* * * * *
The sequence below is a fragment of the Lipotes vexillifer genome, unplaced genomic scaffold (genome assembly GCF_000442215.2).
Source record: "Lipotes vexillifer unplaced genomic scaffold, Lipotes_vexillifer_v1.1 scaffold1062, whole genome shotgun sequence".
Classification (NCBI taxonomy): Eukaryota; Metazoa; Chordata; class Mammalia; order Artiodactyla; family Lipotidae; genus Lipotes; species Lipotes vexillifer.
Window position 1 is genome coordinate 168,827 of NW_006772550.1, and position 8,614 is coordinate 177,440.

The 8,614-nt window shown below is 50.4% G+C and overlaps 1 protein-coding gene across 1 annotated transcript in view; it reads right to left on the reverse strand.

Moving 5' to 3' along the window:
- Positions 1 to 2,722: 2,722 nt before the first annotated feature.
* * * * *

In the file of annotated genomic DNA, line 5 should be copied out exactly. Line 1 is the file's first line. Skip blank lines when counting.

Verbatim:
The 8,614-nt window shown below is 50.4% G+C and overlaps 1 protein-coding gene across 1 annotated transcript in view; it reads right to left on the reverse strand.